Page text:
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Concept of the Future UN Development Information System


Part of: International Organizations and the Generation of the Will to Change (UAI Study Papers INF/5)


Introduction
Development bias
Country bias
UN/UNDP bias concerning control information
Operational information bias
Bias against some categories of operational information
Lack of interest in effects of programmes
Documentation bias

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Introduction

The proposals for an information system are a key feature of the Study. It points out that each Agency functions in a similar fashion. Each has to deal with program planning and budgeting, formulation of projects, program information and evaluation, data on projects.

"But, despite the broad similarities, numerous differences prevent UN bodies from having a unified information system. The problem starts…with the absence of a unified policy or systematic organizational and procedural approach to UN development cooperation. There does not yet exist a framework within which UN development cooperation decisions are made nor a system for managing development cooperation activities. Decisions affecting development cooperation resources and activities are made in numerous places without sufficient knowledge of or reference to one another. As a result, most information systems or system design efforts to date have suffered from the same fragmentation...This fragmented approach, in turn, leads each Agency to classify differently data relating to the same or similar objectives and to the same or similar types of activities....As a result, governing bodies and senior officials throughout the UN system do not have the information required in order to make rational system-wide policy and program decisions. In short, there are now simply too many separate, inconsistent, incomplete information systems relating to some facet of development cooperation activities, and these systems are undirected or uncoordinated by any central authority." (II, pp. 222-3)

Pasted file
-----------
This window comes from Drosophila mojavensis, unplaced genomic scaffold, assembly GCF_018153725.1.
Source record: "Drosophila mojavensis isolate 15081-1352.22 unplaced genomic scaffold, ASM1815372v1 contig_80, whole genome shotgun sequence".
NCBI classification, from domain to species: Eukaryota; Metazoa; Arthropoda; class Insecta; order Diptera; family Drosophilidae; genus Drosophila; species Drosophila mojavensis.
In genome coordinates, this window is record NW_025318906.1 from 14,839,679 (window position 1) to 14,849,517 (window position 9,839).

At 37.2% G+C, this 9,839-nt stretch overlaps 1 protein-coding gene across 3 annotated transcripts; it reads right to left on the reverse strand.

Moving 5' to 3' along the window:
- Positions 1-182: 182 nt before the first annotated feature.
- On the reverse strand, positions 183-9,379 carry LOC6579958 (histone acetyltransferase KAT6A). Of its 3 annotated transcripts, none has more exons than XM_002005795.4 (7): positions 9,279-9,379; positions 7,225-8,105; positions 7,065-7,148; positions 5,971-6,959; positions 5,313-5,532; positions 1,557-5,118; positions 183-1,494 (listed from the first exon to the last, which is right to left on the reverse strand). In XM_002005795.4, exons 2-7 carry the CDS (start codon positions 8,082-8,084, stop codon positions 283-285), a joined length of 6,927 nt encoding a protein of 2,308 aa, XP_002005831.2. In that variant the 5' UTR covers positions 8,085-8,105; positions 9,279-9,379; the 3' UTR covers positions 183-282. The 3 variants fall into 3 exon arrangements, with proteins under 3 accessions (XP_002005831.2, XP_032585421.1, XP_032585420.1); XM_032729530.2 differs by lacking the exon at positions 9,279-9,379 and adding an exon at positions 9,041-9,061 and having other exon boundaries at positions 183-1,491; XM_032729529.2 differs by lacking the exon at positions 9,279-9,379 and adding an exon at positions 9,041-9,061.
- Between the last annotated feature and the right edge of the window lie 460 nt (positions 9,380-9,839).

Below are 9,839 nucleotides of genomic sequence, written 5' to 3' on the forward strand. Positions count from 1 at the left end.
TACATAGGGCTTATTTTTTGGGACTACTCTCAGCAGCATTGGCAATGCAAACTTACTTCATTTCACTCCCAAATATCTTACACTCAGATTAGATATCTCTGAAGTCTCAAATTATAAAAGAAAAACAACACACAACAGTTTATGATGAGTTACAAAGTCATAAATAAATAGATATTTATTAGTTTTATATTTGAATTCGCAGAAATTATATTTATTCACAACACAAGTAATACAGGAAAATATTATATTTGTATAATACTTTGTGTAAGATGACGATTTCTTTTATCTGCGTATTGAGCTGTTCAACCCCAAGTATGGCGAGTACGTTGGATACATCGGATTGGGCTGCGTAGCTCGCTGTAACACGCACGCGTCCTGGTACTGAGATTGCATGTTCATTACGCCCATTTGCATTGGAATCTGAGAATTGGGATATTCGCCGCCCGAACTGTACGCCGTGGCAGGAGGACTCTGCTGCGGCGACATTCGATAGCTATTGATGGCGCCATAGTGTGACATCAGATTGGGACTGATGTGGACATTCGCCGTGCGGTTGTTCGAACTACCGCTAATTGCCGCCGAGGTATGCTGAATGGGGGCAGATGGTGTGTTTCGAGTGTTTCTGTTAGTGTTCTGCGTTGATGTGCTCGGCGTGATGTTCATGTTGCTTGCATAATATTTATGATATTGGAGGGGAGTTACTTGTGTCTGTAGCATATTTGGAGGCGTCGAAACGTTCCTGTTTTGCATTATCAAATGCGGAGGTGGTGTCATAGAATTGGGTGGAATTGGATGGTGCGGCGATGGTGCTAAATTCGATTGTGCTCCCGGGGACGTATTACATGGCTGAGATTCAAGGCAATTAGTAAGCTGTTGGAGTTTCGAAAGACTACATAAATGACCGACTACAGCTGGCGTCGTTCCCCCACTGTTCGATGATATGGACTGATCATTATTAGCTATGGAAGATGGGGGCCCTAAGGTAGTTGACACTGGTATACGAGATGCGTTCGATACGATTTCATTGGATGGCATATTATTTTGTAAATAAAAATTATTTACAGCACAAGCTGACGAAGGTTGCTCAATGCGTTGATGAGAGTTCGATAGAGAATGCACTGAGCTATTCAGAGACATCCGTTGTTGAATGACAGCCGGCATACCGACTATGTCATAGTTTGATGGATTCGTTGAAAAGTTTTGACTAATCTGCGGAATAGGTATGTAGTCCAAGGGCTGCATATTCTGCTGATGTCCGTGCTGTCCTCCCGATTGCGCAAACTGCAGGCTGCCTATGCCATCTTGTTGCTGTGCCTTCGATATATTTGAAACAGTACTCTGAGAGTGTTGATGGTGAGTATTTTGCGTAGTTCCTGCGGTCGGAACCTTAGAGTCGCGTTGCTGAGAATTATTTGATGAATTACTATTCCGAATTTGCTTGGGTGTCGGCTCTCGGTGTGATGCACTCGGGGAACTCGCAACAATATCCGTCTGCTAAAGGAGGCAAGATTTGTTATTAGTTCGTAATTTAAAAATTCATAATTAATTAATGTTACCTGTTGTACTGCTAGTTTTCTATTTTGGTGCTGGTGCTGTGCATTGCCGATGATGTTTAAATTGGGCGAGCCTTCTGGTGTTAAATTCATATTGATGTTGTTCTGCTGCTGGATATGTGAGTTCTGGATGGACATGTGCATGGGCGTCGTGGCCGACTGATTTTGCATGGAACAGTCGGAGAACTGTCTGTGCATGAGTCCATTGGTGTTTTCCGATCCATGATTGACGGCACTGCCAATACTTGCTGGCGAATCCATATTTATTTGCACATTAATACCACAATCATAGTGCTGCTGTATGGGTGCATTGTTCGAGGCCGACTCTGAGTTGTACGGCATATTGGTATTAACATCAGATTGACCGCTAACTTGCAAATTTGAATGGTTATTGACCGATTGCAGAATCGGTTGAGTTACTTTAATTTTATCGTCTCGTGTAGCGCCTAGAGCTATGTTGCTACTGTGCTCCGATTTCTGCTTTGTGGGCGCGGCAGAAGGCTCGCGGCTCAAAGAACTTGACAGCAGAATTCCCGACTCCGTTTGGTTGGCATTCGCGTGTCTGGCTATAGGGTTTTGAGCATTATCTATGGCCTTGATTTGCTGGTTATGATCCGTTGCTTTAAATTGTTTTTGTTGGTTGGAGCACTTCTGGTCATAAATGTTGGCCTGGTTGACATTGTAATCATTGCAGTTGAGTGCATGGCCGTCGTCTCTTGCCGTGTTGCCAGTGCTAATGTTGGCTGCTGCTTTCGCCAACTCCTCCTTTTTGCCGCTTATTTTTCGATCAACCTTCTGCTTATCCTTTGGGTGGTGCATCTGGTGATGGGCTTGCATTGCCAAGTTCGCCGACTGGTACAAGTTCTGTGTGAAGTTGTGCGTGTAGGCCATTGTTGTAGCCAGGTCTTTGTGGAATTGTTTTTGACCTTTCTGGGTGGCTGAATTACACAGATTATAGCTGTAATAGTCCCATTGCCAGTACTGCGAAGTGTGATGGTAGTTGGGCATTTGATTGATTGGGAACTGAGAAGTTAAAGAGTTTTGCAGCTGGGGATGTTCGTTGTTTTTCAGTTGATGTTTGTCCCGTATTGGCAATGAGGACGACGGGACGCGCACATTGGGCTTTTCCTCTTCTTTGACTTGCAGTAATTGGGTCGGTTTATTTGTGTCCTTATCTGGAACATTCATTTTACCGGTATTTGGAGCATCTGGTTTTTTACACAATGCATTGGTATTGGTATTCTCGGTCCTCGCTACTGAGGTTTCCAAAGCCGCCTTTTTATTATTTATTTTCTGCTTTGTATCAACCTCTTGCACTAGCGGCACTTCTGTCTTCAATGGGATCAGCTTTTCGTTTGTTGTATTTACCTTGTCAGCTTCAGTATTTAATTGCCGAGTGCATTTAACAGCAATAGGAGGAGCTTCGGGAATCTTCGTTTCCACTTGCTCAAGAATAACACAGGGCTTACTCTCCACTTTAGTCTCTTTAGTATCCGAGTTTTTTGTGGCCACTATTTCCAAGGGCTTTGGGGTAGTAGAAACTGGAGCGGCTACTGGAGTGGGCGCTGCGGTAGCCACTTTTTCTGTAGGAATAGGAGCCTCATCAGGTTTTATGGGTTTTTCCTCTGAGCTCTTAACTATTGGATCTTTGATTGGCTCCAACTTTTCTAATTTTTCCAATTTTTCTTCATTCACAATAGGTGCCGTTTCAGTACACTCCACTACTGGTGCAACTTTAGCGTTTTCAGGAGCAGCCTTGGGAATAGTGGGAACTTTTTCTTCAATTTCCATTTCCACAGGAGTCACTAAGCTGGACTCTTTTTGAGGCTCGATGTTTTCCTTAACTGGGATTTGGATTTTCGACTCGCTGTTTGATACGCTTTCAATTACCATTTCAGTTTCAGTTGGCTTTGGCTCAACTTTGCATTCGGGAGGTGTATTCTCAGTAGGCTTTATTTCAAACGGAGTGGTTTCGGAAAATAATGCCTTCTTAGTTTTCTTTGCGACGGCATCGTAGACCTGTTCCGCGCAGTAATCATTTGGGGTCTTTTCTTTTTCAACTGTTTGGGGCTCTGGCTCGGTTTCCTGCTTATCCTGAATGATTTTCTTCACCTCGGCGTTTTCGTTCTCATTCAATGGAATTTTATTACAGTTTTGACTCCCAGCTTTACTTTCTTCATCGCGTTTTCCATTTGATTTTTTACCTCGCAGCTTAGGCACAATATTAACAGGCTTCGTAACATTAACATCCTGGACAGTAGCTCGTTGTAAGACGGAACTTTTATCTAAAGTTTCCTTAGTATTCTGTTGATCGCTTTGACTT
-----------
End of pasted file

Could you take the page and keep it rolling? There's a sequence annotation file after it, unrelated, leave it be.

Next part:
ted or uncoordinated by any central authority." (II, pp. 222-3)